Is a black hole a superconductor?

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Offline jeffreyH

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Is a black hole a superconductor?
« on: 21/09/2014 16:53:38 »
Is this theoretically possible? If the magnetic field and the electric field could change orientation then an internally flowing magnetic flux could be a possible preventer of further collapse. It being much stronger than gravity. How would an external electric flux affect the environment around the event horizon?
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Offline ScientificSorcerer

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Re: Is a black hole a superconductor?
« Reply #1 on: 25/09/2014 07:55:40 »
To accurately describe my opinion on the black hole subject we have to start at the beginning, at the birth of a black hole during the death of a massive star.  A black hole is born when the core of a star "collapses" into a baby black hole, then the rest of the star gets eaten/consumed by the new black hole.

Imagine seeing that in person  [:o]

The key word here is "collapse" how does a dense core of a star just collapse into a tiny fraction of it's original size in a micro second, what is going on here? It's like trying to compress a solid with overwhelming gravity and that's exactly what happens.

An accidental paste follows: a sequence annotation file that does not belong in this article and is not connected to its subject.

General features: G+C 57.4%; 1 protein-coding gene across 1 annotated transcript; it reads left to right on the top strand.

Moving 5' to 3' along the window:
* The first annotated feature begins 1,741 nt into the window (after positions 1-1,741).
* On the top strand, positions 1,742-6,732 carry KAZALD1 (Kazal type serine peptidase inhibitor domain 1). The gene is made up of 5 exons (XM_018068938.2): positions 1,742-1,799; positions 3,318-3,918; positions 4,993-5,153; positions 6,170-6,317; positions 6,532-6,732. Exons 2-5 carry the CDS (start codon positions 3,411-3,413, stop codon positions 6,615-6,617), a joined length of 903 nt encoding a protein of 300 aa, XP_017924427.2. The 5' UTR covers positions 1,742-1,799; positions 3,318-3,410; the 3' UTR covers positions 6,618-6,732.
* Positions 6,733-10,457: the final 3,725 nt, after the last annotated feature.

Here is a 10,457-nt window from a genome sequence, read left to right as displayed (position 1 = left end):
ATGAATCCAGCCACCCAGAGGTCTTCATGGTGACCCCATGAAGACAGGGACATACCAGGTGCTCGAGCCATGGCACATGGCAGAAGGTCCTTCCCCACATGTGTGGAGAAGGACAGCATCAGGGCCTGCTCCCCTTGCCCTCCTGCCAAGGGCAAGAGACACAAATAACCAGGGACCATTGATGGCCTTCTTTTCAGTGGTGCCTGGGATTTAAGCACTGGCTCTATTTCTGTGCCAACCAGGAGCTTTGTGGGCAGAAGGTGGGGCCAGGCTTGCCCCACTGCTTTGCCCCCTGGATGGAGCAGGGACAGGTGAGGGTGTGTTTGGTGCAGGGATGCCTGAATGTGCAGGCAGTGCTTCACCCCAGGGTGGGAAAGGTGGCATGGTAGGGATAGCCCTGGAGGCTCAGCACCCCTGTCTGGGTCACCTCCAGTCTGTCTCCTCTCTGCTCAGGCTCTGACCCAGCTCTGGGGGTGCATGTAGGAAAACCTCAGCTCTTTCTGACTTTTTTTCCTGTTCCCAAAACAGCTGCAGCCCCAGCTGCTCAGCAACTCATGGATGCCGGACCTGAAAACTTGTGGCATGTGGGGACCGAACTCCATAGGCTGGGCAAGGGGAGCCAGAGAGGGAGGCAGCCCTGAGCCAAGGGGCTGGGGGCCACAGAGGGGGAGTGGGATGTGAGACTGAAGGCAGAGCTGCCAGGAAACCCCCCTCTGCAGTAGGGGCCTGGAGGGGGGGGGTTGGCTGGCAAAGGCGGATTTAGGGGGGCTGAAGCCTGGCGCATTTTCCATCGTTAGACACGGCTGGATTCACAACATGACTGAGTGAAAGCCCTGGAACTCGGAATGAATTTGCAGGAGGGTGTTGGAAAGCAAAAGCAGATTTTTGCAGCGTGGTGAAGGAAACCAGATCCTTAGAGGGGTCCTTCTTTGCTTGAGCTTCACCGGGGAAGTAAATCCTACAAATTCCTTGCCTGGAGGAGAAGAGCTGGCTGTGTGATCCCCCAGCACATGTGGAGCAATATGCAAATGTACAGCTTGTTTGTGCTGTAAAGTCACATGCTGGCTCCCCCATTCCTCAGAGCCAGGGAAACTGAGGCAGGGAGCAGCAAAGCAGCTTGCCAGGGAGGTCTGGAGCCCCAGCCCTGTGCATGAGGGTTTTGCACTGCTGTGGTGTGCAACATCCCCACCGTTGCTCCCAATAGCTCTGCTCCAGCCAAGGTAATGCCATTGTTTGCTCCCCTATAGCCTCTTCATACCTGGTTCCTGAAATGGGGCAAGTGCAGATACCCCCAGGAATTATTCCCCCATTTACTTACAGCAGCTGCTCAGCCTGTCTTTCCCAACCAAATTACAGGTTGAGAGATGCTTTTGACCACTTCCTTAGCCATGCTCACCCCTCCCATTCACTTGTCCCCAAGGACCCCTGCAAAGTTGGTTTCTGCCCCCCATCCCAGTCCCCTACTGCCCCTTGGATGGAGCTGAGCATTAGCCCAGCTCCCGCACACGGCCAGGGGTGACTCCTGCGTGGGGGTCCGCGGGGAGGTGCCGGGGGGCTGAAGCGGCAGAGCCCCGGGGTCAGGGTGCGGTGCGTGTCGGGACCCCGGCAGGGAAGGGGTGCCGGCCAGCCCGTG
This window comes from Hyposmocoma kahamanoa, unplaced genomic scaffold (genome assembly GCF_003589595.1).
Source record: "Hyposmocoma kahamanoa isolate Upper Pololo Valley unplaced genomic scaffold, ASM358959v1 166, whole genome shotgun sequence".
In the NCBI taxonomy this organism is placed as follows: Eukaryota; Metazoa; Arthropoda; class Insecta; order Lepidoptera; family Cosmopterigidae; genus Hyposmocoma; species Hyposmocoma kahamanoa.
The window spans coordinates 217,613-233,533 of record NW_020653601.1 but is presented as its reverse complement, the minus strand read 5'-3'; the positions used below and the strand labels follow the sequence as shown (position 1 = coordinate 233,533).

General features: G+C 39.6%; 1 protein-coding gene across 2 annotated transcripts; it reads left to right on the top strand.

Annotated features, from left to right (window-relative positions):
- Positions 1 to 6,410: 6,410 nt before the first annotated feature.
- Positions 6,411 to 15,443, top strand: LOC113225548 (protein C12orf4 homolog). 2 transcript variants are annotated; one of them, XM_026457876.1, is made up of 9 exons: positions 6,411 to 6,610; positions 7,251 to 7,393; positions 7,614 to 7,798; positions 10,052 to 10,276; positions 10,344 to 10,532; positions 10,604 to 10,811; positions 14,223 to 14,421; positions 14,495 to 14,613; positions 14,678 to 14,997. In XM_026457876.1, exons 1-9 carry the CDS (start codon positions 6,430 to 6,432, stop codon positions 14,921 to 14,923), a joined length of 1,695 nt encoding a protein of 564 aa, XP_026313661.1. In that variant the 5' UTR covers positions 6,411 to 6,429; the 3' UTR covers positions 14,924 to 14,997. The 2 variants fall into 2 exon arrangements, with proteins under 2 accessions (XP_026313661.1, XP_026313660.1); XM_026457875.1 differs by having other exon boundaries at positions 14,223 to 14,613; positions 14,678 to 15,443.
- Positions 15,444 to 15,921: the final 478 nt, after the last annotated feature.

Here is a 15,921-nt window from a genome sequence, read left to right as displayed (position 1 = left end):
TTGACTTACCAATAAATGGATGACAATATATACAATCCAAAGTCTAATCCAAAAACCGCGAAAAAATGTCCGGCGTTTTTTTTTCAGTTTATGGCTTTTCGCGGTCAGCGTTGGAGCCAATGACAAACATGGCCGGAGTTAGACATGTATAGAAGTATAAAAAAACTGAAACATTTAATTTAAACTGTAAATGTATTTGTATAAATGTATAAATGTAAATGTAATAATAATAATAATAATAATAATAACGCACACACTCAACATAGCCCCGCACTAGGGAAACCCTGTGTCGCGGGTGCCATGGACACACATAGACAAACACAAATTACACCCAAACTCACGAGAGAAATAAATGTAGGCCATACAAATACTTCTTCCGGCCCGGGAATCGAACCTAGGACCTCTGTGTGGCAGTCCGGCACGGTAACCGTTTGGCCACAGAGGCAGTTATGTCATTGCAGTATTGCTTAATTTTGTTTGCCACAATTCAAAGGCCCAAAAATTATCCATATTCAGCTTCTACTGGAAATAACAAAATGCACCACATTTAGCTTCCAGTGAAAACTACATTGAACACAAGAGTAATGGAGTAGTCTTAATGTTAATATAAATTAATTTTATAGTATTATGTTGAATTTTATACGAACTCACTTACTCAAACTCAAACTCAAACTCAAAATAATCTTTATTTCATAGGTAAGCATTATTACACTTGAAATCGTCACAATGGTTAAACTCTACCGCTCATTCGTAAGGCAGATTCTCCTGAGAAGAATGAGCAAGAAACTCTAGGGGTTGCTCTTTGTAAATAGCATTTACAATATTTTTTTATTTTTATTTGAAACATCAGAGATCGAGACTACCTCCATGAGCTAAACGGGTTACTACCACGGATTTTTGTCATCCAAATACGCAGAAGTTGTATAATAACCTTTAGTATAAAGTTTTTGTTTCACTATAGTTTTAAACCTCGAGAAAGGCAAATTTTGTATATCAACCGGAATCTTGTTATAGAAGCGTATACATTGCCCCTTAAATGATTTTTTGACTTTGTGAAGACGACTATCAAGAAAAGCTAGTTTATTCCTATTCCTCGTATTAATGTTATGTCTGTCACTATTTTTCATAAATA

what's happening is gravity becomes so strong that it overcomes electric repulsion between atoms pushing the nuclei of each atom together passed the electron cloud causing a state of mega compression which is in essence a black hole. What you end up with is a sort of super atom bound together by tremendous gravity.  It gets bizarre properties when this happens, it technically turns into a 5th state of matter called a BEC.

So I guess a BEC is a superconductor sort of. because any electrons in the core of a Black hole would be in the same state and share the same wave form. Try looking up Rydberg electron in google and see what you can find
« Last Edit: 25/09/2014 08:11:50 by ScientificSorcerer »